Short-Selling in an Uncertain Economy
Short selling involves selling a stock you don’t actually own in order to profit from a decline in price. So when you short a stock, you want the value to drop.
When you short a stock, you borrow shares from your broker through a margin account and immediately sell them on the open market. The proceeds are then deposited into your account.
Eventually you repurchase the shares and return them to your broker to close out the short position. Your goal is to pay less to buy back the shares than you received from selling them. If you do, you get to keep the difference! Here’s an example:
XYZ stock is trading at $25 per share. You think the true value is around $15 per share. You decide to speculate that the price of XYZ will decline, so you sell short 100 shares of XYZ stock at $25 per share.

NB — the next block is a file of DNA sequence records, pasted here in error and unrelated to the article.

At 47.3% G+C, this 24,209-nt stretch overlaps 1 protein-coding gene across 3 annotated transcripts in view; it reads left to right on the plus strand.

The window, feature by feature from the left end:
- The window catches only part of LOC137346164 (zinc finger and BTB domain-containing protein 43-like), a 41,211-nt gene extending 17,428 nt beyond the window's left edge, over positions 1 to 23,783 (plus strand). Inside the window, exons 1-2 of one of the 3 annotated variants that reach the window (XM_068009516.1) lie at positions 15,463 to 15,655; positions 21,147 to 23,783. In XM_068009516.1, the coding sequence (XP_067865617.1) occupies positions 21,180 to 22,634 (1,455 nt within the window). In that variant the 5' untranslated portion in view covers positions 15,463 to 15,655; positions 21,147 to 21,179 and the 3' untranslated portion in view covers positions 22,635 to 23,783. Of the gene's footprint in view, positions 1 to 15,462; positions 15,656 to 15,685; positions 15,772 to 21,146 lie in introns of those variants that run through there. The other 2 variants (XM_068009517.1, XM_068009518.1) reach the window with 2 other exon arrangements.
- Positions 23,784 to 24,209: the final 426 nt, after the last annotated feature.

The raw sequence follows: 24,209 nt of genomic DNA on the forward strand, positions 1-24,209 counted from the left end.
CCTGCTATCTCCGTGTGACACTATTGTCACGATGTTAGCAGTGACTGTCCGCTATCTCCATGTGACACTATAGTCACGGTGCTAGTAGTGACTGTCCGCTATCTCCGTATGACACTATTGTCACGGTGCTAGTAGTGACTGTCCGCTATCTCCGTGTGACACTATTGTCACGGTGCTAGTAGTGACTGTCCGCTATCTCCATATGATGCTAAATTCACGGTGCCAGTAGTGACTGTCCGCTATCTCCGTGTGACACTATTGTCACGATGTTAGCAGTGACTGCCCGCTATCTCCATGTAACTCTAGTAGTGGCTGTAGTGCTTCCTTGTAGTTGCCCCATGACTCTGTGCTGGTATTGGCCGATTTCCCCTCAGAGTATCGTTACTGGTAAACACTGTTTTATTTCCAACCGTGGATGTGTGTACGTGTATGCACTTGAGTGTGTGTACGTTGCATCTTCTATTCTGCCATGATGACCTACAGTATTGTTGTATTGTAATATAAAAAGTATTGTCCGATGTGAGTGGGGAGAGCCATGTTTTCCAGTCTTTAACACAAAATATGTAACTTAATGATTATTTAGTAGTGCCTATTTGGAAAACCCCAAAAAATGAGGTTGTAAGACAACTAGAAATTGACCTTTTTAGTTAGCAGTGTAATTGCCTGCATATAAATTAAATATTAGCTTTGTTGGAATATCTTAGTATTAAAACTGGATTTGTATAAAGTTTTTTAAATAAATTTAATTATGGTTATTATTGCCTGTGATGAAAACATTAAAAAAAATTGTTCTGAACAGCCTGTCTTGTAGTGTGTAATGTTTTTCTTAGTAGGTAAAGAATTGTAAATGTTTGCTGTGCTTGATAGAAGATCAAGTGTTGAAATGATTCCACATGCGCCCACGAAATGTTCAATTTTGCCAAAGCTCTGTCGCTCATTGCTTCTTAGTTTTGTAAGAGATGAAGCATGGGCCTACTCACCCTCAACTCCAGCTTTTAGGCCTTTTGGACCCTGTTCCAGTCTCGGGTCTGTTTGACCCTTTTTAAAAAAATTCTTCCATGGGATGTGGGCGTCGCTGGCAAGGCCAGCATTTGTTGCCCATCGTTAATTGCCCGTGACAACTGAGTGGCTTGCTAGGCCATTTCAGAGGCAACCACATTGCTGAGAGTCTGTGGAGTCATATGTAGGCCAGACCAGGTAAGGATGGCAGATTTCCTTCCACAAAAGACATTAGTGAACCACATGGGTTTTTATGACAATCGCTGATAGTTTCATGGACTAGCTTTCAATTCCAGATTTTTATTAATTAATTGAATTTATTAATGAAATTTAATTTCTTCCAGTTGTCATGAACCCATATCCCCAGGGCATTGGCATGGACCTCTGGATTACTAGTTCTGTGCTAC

Your broker loans you 100 shares, you sell them on the open market, and the $2,500 in proceeds is deposited into your account. (100 shares x $25 per share = $2,500).
Two weeks later, XYZ stock declines to $19 per share. You purchase 100 shares to return to your broker at $19 per share.
Your profit from the transaction is $600. ($2,500 from the sale of XYZ – $1,900 to repurchase XYZ).
Keep in mind that this example doesn’t account for the commissions and fees that apply in the real world!
You don’t necessarily need to master short selling yourself to incorporate a short-selling strategy in your portfolio. Some mutual funds, called long-short funds, use short selling as a part of their active strategy. Walk carefully with these funds though. Make sure you understand and are comfortable with both the strategy and fees.